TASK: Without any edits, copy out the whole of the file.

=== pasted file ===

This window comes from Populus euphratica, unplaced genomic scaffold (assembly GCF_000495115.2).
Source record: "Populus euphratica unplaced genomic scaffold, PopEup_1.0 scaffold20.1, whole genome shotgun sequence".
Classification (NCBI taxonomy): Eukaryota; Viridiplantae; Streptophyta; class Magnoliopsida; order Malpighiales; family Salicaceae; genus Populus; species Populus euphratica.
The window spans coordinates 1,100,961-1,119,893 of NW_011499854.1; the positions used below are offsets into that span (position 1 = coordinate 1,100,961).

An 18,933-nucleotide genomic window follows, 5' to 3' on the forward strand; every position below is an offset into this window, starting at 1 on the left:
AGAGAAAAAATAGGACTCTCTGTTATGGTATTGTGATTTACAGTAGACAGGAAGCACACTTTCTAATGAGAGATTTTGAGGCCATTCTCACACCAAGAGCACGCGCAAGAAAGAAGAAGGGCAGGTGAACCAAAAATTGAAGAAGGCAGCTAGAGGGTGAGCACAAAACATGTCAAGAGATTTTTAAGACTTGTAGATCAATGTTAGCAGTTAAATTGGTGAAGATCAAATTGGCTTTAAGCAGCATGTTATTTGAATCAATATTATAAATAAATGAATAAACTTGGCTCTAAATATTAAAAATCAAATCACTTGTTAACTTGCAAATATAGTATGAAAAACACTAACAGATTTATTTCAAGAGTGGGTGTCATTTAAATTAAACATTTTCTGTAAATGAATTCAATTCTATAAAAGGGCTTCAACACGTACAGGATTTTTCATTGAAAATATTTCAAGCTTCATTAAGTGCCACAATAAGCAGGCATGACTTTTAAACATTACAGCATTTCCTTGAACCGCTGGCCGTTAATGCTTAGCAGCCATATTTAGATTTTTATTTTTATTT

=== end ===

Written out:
This window comes from Populus euphratica, unplaced genomic scaffold (assembly GCF_000495115.2).
Source record: "Populus euphratica unplaced genomic scaffold, PopEup_1.0 scaffold20.1, whole genome shotgun sequence".
Classification (NCBI taxonomy): Eukaryota; Viridiplantae; Streptophyta; class Magnoliopsida; order Malpighiales; family Salicaceae; genus Populus; species Populus euphratica.
The window spans coordinates 1,100,961-1,119,893 of NW_011499854.1; the positions used below are offsets into that span (position 1 = coordinate 1,100,961).

An 18,933-nucleotide genomic window follows, 5' to 3' on the forward strand; every position below is an offset into this window, starting at 1 on the left:
AGAGAAAAAATAGGACTCTCTGTTATGGTATTGTGATTTACAGTAGACAGGAAGCACACTTTCTAATGAGAGATTTTGAGGCCATTCTCACACCAAGAGCACGCGCAAGAAAGAAGAAGGGCAGGTGAACCAAAAATTGAAGAAGGCAGCTAGAGGGTGAGCACAAAACATGTCAAGAGATTTTTAAGACTTGTAGATCAATGTTAGCAGTTAAATTGGTGAAGATCAAATTGGCTTTAAGCAGCATGTTATTTGAATCAATATTATAAATAAATGAATAAACTTGGCTCTAAATATTAAAAATCAAATCACTTGTTAACTTGCAAATATAGTATGAAAAACACTAACAGATTTATTTCAAGAGTGGGTGTCATTTAAATTAAACATTTTCTGTAAATGAATTCAATTCTATAAAAGGGCTTCAACACGTACAGGATTTTTCATTGAAAATATTTCAAGCTTCATTAAGTGCCACAATAAGCAGGCATGACTTTTAAACATTACAGCATTTCCTTGAACCGCTGGCCGTTAATGCTTAGCAGCCATATTTAGATTTTTATTTTTATTT